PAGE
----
If you came across the Mona Lisa on the street, it would never be the one in the Louvre, because it doesn’t exist. The one in the Prado, on the other hand, is real.
This is how Enrique Quintana, the person in charge of the museum’s restoration workshops, explained the difference between the most popular portrait in the history of painting and his version. According to this interpretation, Leonardo da Vinci carried out an endless experiment that ended up turning the subject, Lisa Gherardini, into another being, while one of his collaborators in the workshop attended to the commission of Francesco del Giocondo and portrayed his wife. She is the one who rests in the Prado, surrounded by onlookers who cannot photograph her and a mystery that, a decade after her rediscovery, the Spanish museum has not resolved: who painted the painting?
The question will not be revealed in the humble exhibition that the Prado opens this Monday, curated by Ana González Mozo, focused on the creative processes of Leonardo’s workshop. Works from the museum’s own wardrobe and some loans will be exhibited, with a double intention: “On the one hand, to delve into the new approaches and investigations of the latest scientific studies carried out and, on the other, to determine the various typologies of the versions made in Leonardo’s workshop”, according to the Prado. Ten years later, the traced version —which does not copy— will continue to be a mystery, but it will attend to two economic emergencies that condition the museum’s programming: very cheap assembly and with a strong public demand, that of Leonardo da Vinci.The so-called ‘Mona Lisa of Prado’
Miguel Falomir, director of the Prado Museum, has already advanced that they will not launch a hypothesis about the signature of the version of La Gioconda. So the painting will continue to play in the crazy league of attributions, where the eye is the pichichi of the arguments. It has been said of this painting that it could have been made by the German Hans Holbein, although when the painting was presented to the public in 2012, now without the black background that had covered the landscape for at least two and a half centuries, they signed up the names of Francesco Melzi and Andrea Salai. The Manchego Fernando Yáñez de la Almedina, Leonardo’s Spanish disciple, was immediately ruled out.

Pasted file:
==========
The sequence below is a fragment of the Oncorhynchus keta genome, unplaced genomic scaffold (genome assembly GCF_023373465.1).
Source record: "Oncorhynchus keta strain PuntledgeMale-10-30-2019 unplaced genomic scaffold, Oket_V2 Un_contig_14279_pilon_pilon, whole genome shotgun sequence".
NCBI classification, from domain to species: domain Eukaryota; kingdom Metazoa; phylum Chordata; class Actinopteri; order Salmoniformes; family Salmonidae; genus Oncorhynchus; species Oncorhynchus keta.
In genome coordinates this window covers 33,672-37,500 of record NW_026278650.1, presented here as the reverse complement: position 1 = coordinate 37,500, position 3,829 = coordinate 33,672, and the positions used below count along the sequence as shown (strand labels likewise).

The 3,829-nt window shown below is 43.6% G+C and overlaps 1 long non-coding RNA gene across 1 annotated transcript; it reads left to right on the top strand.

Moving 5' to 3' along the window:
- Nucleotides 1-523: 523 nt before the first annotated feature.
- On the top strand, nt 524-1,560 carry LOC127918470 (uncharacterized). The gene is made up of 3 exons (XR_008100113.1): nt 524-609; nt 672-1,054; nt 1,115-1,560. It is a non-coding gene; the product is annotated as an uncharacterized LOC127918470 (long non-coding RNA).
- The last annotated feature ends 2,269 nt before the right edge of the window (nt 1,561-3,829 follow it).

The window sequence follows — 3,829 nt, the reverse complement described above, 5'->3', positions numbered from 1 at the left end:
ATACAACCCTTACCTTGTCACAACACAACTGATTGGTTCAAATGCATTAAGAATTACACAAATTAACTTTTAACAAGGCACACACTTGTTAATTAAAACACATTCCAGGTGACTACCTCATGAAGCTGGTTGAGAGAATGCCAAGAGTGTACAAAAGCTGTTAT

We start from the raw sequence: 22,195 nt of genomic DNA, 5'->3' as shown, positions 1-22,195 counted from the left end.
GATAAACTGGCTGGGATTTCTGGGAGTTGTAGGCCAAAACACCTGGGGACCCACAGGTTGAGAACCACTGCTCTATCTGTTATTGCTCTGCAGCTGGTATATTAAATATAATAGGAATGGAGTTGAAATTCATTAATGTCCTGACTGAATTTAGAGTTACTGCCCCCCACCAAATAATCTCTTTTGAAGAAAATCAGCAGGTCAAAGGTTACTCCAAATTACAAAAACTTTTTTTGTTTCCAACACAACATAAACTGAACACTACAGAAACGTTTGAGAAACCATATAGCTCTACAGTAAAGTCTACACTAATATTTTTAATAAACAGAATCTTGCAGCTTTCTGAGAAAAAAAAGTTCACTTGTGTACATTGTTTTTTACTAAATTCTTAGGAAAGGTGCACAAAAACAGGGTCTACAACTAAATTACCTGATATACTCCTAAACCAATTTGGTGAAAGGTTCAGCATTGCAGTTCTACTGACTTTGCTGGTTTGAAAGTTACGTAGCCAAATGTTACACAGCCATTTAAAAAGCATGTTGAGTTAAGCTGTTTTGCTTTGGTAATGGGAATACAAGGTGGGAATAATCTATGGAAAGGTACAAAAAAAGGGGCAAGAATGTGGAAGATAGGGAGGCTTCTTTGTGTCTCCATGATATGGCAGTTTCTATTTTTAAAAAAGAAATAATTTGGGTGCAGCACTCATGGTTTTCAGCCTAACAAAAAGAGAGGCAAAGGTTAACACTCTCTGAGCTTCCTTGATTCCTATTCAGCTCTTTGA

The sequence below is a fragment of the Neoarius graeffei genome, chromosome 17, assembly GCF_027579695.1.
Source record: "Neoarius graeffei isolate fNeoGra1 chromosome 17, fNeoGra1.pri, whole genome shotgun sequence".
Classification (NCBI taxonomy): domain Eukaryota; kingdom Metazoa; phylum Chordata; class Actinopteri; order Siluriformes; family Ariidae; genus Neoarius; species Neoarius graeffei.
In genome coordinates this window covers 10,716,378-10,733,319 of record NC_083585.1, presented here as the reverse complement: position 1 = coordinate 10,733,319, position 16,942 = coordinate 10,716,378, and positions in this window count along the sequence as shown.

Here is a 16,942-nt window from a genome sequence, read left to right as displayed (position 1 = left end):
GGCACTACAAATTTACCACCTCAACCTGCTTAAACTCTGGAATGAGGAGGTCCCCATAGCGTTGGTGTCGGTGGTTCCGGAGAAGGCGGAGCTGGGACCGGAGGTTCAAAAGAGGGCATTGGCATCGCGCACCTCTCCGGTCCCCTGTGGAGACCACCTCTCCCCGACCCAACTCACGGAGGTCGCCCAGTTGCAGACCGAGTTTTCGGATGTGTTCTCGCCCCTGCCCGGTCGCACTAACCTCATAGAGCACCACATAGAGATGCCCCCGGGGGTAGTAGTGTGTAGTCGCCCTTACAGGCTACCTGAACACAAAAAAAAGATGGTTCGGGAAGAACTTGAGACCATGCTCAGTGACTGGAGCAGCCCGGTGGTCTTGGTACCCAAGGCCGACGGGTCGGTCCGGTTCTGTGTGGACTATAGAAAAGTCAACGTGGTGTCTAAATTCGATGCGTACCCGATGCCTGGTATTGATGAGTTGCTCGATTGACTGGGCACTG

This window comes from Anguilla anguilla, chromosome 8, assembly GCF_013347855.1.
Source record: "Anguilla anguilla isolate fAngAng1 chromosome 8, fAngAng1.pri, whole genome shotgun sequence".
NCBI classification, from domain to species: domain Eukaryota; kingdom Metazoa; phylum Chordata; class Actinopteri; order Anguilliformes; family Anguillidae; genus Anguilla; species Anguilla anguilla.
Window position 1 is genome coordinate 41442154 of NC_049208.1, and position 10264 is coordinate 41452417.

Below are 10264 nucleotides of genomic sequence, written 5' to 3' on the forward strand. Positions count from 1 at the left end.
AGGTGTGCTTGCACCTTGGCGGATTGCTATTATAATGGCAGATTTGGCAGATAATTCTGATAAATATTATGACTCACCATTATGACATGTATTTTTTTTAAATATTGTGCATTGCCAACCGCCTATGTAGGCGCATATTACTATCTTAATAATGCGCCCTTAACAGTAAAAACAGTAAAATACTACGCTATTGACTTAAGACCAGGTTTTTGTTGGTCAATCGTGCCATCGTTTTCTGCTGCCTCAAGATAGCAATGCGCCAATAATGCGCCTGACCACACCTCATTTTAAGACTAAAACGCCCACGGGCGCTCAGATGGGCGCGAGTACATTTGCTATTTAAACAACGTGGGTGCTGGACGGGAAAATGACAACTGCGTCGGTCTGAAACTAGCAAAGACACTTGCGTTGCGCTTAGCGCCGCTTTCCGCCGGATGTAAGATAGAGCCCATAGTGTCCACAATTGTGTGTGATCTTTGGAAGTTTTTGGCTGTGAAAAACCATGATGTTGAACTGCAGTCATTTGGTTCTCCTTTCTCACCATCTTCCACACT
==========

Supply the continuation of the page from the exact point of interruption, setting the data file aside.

Is it exquisite or insignificant?
Falomir was one of the first researchers to approach the truth of the painting years before the discovery. In 1999 he published that the one in the Prado “should have been done in front of” the Louvre painting. What he did not imagine then is that it was in the same workshop. There was still no evidence to show that they were painted simultaneously, before Leonardo set out for France. The tracings with which the image was transported from one table to another demonstrate this. Ana González Mozo discovered a drawing that corrected the same thing that Leonardo corrected. His author is with him while he works.
Before these extraordinary investigations of the Prado workers, for some it was an exquisite portrait, and vulgar and insignificant for others. “Whoever it was, this is a discreet painter responsible for the anatomical imperfections in the model’s chest. He is also a painter technically and aesthetically far removed from Leonardo, which makes it inadvisable to identify him with any of his disciples. Possessing meticulous calligraphy, he is unaware of the Leonardesque sfumato , as it is perceived in the way of applying the color, without nuances and on surfaces limited by thick black lines”, wrote Miguel Falomir, who has never shown enthusiasm for this painting, before the discovery. From the bottom.Comparative detail
The author of the copy, as Falomir said, did not respect the mandate of the master Da Vinci, who demanded to eliminate the net profiles to maintain the link between the figure and its surroundings. He abused a very pronounced stroke, in such a way that the figure of the woman stands out on the landscape and detaches itself from it, like a chrome in an album. The version we see today of La Gioconda in the Louvre, dirty and rusty, blends perfectly into the background. The one in the Prado is a version with as much definition as the HD of current televisions. He also followed the elegance code of the time: plucking his eyebrows. Not only the ladies, but also the gentlemen, as Baltasar Castiglione wrote in his Courtesan .
Hence another unsolved enigma. If Leonardo da Vinci wanted to end the underlined silhouettes and wrote about it so that his own workshop would not put it into practice, why did he allow this work? The sfumato is one of the resources of his naturalist program at all costs, as are the aerial perspective and the revolutionary use of light and shadow, qualities in which the author of La Gioconda del Prado has a smaller fortune than that of the Louvre. It is very strange that this formula from the teacher has not passed to his disciples.
The stepsister of the most famous painting in the world had a black cape that hid the truth and, attached to it, another thick curtain of assumptions that distorted the portrait. So many centuries looking at her and so erroneously ended when Vincent Delieuvin looked at her. The curator of Italian painting at the Louvre Museum and an expert in Leonardo da Vinci was struck by the fact that it was the only copy of La Gioconda of all those preserved that did not look like La Gioconda. He asked the Prado for a study to include it in the temporary exhibition Santa Ana, the last masterpiece of Leonardo da Vinci . It was then, mobilized by the Louvre’s request, that Ana González Mozo discovered in that dark background, thanks to reflectography, profiles that could be mountains.